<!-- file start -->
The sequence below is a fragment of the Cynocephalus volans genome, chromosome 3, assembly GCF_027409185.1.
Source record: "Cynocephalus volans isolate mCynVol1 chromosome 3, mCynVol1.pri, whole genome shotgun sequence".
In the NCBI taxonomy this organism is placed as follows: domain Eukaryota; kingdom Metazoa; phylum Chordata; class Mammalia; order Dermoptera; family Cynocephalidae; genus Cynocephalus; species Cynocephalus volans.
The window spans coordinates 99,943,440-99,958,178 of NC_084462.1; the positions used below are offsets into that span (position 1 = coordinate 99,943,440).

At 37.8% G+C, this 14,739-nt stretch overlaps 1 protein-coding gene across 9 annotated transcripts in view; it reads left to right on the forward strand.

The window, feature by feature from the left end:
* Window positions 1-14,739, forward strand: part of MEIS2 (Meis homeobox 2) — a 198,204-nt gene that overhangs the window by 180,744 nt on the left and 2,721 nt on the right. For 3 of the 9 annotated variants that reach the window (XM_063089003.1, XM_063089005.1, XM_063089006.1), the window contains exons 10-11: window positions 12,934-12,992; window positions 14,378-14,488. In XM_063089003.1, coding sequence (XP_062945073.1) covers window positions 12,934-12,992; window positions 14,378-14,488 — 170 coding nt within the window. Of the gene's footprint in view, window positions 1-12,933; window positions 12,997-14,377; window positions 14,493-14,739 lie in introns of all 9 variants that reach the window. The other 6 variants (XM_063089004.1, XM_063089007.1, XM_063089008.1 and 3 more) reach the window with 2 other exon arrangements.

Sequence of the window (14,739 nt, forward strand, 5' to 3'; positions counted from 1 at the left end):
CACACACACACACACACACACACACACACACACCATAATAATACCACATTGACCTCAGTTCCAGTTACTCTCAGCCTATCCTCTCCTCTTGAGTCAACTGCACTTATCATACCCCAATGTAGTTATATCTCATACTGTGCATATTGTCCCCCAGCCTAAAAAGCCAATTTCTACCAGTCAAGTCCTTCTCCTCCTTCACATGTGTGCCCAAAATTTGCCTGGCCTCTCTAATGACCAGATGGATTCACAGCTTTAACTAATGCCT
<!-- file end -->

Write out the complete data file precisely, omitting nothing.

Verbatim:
The sequence below is a fragment of the Cynocephalus volans genome, chromosome 3, assembly GCF_027409185.1.
Source record: "Cynocephalus volans isolate mCynVol1 chromosome 3, mCynVol1.pri, whole genome shotgun sequence".
In the NCBI taxonomy this organism is placed as follows: domain Eukaryota; kingdom Metazoa; phylum Chordata; class Mammalia; order Dermoptera; family Cynocephalidae; genus Cynocephalus; species Cynocephalus volans.
The window spans coordinates 99,943,440-99,958,178 of NC_084462.1; the positions used below are offsets into that span (position 1 = coordinate 99,943,440).

At 37.8% G+C, this 14,739-nt stretch overlaps 1 protein-coding gene across 9 annotated transcripts in view; it reads left to right on the forward strand.

The window, feature by feature from the left end:
* Window positions 1-14,739, forward strand: part of MEIS2 (Meis homeobox 2) — a 198,204-nt gene that overhangs the window by 180,744 nt on the left and 2,721 nt on the right. For 3 of the 9 annotated variants that reach the window (XM_063089003.1, XM_063089005.1, XM_063089006.1), the window contains exons 10-11: window positions 12,934-12,992; window positions 14,378-14,488. In XM_063089003.1, coding sequence (XP_062945073.1) covers window positions 12,934-12,992; window positions 14,378-14,488 — 170 coding nt within the window. Of the gene's footprint in view, window positions 1-12,933; window positions 12,997-14,377; window positions 14,493-14,739 lie in introns of all 9 variants that reach the window. The other 6 variants (XM_063089004.1, XM_063089007.1, XM_063089008.1 and 3 more) reach the window with 2 other exon arrangements.

Sequence of the window (14,739 nt, forward strand, 5' to 3'; positions counted from 1 at the left end):
CACACACACACACACACACACACACACACACACCATAATAATACCACATTGACCTCAGTTCCAGTTACTCTCAGCCTATCCTCTCCTCTTGAGTCAACTGCACTTATCATACCCCAATGTAGTTATATCTCATACTGTGCATATTGTCCCCCAGCCTAAAAAGCCAATTTCTACCAGTCAAGTCCTTCTCCTCCTTCACATGTGTGCCCAAAATTTGCCTGGCCTCTCTAATGACCAGATGGATTCACAGCTTTAACTAATGCCT